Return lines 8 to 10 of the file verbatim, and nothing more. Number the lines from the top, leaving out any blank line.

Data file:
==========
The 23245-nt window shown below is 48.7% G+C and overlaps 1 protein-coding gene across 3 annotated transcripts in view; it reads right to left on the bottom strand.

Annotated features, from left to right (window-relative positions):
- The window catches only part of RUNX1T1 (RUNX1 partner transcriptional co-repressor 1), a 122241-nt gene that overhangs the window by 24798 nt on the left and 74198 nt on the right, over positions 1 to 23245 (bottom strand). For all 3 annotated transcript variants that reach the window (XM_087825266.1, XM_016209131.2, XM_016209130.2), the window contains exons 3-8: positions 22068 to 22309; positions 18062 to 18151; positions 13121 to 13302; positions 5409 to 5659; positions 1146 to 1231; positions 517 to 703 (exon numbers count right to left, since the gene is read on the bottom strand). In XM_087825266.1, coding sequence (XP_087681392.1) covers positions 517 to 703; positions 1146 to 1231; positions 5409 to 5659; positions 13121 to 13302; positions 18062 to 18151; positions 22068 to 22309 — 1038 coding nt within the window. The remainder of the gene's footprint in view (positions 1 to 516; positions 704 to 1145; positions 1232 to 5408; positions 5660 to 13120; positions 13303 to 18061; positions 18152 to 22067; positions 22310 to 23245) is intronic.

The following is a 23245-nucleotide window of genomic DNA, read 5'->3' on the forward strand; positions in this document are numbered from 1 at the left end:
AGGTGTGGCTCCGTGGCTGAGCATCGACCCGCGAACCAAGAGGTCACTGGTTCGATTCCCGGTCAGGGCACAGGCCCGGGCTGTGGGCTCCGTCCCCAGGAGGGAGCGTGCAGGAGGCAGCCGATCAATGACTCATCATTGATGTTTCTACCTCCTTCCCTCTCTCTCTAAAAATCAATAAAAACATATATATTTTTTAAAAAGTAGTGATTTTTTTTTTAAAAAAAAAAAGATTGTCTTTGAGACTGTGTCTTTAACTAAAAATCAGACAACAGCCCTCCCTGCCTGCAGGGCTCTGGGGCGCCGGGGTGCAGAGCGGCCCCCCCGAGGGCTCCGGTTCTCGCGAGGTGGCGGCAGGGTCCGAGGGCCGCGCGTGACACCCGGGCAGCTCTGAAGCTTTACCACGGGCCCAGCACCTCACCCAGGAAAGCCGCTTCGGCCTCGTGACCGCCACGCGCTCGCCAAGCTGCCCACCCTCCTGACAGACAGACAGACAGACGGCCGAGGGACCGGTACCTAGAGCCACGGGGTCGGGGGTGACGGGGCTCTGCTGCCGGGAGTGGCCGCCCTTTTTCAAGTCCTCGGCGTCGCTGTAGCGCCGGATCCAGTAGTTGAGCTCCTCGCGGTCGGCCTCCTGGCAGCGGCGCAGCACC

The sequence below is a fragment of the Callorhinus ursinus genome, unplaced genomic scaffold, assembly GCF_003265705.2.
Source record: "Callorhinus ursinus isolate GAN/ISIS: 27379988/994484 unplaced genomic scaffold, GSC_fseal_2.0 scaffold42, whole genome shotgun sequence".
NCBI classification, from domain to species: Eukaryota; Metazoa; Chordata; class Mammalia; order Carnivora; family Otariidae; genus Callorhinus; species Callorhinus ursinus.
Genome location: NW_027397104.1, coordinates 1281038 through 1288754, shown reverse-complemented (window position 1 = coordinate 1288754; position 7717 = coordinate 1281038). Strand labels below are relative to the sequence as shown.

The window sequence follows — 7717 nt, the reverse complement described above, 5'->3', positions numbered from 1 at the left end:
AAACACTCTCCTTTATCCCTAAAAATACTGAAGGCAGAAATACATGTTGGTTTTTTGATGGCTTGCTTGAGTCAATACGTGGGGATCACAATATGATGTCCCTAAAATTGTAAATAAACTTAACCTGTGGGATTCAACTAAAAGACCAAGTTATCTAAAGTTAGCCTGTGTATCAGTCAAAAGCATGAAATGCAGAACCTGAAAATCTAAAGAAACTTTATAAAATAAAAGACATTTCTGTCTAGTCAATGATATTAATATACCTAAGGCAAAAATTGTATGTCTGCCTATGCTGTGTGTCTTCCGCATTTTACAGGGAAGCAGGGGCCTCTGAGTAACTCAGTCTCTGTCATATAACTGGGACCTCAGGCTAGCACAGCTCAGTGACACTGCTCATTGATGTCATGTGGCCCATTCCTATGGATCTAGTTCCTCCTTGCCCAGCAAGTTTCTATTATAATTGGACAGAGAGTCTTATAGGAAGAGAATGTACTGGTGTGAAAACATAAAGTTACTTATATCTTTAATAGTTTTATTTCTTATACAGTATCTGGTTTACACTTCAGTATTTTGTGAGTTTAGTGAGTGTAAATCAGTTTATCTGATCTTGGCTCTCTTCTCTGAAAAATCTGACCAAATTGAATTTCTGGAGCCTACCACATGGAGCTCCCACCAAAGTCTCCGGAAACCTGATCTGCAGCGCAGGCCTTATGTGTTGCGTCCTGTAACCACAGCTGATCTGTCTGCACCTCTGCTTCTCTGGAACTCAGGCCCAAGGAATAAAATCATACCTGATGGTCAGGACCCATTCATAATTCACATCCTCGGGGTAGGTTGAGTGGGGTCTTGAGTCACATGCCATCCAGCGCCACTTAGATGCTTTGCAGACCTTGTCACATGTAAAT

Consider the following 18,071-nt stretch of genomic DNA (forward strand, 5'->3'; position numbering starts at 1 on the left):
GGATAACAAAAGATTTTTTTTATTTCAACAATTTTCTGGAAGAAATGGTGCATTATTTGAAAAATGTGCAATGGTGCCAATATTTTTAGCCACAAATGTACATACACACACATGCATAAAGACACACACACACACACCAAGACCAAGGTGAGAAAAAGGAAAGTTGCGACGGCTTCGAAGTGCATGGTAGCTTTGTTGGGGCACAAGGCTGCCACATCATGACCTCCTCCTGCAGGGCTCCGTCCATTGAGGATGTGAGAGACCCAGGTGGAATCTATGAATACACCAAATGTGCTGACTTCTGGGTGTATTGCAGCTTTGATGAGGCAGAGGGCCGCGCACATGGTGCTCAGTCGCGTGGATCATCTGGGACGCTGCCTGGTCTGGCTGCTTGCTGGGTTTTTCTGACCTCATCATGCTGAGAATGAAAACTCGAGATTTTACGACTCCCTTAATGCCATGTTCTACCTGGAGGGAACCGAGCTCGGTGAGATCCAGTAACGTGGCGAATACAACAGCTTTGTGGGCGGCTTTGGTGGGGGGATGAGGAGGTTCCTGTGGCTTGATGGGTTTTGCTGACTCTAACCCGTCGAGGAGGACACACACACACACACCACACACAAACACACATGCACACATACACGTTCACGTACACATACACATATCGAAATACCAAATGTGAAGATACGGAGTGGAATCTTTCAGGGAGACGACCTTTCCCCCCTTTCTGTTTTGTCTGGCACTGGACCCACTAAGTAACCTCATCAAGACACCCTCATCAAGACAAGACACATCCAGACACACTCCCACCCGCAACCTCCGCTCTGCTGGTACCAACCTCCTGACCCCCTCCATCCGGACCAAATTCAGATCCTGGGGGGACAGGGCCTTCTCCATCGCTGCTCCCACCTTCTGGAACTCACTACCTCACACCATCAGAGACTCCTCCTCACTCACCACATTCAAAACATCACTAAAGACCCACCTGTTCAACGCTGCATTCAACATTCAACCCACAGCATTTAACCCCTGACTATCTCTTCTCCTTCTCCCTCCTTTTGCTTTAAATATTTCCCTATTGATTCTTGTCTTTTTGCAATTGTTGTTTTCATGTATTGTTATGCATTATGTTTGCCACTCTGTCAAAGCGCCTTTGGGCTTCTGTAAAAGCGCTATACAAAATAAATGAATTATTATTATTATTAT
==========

NCBI classification, from domain to species: Eukaryota; Metazoa; Chordata; class Mammalia; order Carnivora; family Otariidae; genus Callorhinus; species Callorhinus ursinus.
Genome location: NW_027397104.1, coordinates 1281038 through 1288754, shown reverse-complemented (window position 1 = coordinate 1288754; position 7717 = coordinate 1281038). Strand labels below are relative to the sequence as shown.

The window sequence follows — 7717 nt, the reverse complement described above, 5'->3', positions numbered from 1 at the left end: